Mythmakers are creating ten new bird sculptures at McKee Jungle Gardens in Vero
The attraction – a “tropical flock of bird avatars” – is interactive and integrated into the Botanical Gardens landscape, highlighting the plant collections. The artwork fits seamlessly into the surrounding landscape, without overwhelming it and retaining its character.
“We are truly determined to leave a mark on our world,” Morlin said. “We wanted to create something as beautiful and natural to the Jungle Gardens landscape as possible.”
More than a myth
The artwork consists of 10 individual bird sculptures, created using eco-friendly media such as bamboo and recycled materials.
The birds pictured are native to the Sunshine State – a belted kingfisher, two tri-colored herons, a short-eared owl, three wood storks, an anhinga, a white peacock and an American bittern.
By weaving bamboo together using recycled wire, the sculptures are made lightweight and strong. The figure is over 10 feet tall and is interactive. Storks include bells, while owls encase a room within their timbers.
Bamboo has been a staple of McKee since its opening year in 1932. While the bamboo used in the installation was not grown in gardens, it blends seamlessly with McKee’s fabric.
Ideally placed within structures and installations in the gardens, these birds appear to be permanent residents. The heron seems to have a permanent home among the turtles and fish in one of the many ponds. Wood storks with their bells are perched precariously near the Children’s Garden so young visitors can play music. A peacock guards the entrance to the palm grove walkway, inviting guests to stroll through the inner walkway.
“From the moment you walk in and start seeing the sculptures, you start getting views and hints of other sculptures. So it’s a really intimate experience in the garden,” Dodson said. “The sculptures are designed to be a treasure hunt. You see one and then go and look for the next, and then you get hints about the next. It takes you on a self-guided tour of the garden.”
The Mythmakers first met at an art gallery in New Hampshire and fell in love. Through their love, creativity flowed and took on a life of its own. Eventually, they began creating public art displays together.
“In 2017, we stayed together in Taiwan, so we worked a lot with bamboo,” Dodson said. “We are constantly evolving together. We are a team. We are always innovating with materials and ideas. The exciting thing about Macy’s is that we do a lot of things that we have never done before.”
McKee’s first contact with the Myth Makers was in August 2022. Through tours and conversations with park staff, the idea began to take shape. Much of the construction was done in New Jersey and shipped to Florida. The artists and a team of gardeners worked for a week to assemble all the structures. Every detail has been carefully considered, from the exact placement of each sculpture to the spacing between the bamboo weaves.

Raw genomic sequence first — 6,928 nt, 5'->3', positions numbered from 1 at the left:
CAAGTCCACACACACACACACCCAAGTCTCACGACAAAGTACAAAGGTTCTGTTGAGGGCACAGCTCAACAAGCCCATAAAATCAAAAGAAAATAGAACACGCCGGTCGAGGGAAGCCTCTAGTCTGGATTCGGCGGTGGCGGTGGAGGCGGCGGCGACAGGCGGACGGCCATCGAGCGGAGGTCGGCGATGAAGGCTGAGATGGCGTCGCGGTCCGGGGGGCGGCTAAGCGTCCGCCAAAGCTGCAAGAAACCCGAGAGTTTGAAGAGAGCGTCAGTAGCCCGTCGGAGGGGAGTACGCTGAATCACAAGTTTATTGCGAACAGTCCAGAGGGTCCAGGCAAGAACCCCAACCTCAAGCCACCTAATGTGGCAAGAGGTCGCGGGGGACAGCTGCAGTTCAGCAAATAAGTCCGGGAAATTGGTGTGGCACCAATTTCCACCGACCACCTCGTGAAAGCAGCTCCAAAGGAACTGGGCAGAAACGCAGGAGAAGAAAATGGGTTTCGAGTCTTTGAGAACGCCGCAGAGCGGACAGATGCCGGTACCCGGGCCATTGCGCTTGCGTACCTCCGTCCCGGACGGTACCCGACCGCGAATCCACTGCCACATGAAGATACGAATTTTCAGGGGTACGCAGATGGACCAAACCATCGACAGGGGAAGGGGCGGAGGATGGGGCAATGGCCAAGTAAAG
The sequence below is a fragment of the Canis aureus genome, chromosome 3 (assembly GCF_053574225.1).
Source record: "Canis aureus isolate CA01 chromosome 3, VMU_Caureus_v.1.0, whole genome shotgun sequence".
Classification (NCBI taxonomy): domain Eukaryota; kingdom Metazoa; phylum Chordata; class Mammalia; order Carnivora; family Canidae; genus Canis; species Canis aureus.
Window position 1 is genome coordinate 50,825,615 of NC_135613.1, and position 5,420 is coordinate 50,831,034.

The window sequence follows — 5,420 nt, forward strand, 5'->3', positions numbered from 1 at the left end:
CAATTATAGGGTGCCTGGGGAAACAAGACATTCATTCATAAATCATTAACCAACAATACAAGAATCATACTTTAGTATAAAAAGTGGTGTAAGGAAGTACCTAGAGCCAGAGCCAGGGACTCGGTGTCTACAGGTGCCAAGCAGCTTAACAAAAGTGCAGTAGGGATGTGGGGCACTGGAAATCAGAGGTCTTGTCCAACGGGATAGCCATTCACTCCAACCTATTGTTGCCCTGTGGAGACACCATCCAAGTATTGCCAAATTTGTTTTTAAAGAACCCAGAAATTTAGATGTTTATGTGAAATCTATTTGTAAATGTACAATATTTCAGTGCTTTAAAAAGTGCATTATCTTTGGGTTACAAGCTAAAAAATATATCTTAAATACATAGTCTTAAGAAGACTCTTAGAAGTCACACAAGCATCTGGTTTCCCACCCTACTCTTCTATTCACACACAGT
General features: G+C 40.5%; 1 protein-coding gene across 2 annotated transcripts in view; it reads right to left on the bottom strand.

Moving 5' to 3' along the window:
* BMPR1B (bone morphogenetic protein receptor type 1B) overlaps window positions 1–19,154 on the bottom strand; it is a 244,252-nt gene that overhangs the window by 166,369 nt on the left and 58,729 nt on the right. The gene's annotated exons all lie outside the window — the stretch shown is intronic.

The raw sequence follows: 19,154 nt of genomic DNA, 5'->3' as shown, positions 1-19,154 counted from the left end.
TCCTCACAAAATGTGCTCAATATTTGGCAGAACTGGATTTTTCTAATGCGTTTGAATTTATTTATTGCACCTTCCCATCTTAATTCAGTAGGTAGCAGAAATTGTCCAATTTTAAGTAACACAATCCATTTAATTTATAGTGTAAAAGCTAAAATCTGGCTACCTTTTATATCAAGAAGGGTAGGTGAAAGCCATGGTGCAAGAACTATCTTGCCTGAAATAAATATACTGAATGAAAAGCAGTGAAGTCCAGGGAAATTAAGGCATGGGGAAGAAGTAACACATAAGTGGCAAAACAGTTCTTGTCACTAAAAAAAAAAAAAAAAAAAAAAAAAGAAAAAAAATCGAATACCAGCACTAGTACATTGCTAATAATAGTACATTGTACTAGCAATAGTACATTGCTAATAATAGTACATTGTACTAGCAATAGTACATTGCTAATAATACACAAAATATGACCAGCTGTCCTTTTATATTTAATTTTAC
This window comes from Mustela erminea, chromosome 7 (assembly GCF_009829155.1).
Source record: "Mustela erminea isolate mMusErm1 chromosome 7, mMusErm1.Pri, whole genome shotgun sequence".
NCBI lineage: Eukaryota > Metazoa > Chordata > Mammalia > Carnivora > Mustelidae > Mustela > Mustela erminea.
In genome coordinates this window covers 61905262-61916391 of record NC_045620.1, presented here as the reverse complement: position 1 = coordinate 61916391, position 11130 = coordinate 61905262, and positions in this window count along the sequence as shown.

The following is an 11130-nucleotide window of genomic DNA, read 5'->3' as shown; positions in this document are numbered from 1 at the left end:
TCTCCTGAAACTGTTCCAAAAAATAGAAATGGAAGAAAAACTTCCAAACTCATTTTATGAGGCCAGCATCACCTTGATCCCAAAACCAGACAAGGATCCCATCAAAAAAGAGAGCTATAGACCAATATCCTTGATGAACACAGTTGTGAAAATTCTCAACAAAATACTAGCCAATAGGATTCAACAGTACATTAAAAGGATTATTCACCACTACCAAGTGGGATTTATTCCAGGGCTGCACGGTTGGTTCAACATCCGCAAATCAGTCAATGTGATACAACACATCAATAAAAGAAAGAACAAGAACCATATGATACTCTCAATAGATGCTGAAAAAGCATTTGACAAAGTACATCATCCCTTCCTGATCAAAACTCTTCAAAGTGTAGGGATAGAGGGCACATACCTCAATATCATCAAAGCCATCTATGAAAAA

“It was truly a team effort,” said Connie Catherman, McKee’s director of marketing and events. “There was a lot of communication by phone and by email. Once they got here, there were a lot of late nights. We actually moved one of the sculptures at the last minute because its placement didn’t do it justice.”
“Flock of Tropical Birds” is the artists’ largest project ever. There is also a strong personal connection between the artwork and Florida. Each species of bird represents a part of Florida or Vero Beach history.
Clatter – the name of the trio of Wood Storks – commemorates the three founders of the McKee Company – William Lyman Phillips, Arthur McKee, and Waldo Sexton.
The takeoff — Anhinga name — commemorates Bessie Coleman, the first Indigenous and black female pilot.
Setting the stage
The gardens were founded in 1932, and throughout the first half of the 20th century they regularly received more than 100,000 visitors. The early days were marked by a wide variety of exotic plants and even wild monkeys, crocodiles, chimpanzees and bears.
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During the 1970s, attendance dwindled, and 80 acres of the original gardens were developed into residential units, leaving only 18 acres remaining. In 1976, Macy’s closed and remained dormant until 2001, when it reopened, redesigned with an emphasis on plants and exhibits, which helped increase attendance.
“Tropical Flock of Bird Avatar” runs until April 28.
“We connect the sculptures and concepts to the local birdlife. So it was really important to work with Mackey,” Dodson said. “We want everyone to have the experience of learning about birds and the Florida history we celebrate. We believe it allows people to experience the kind of inspiration we find in birdlife.”
Nick Slater is TCPalm’s Indian River County Watchdog reporter. You can reach him at Nick.Slater@tcpalm.com and 224-830-2875.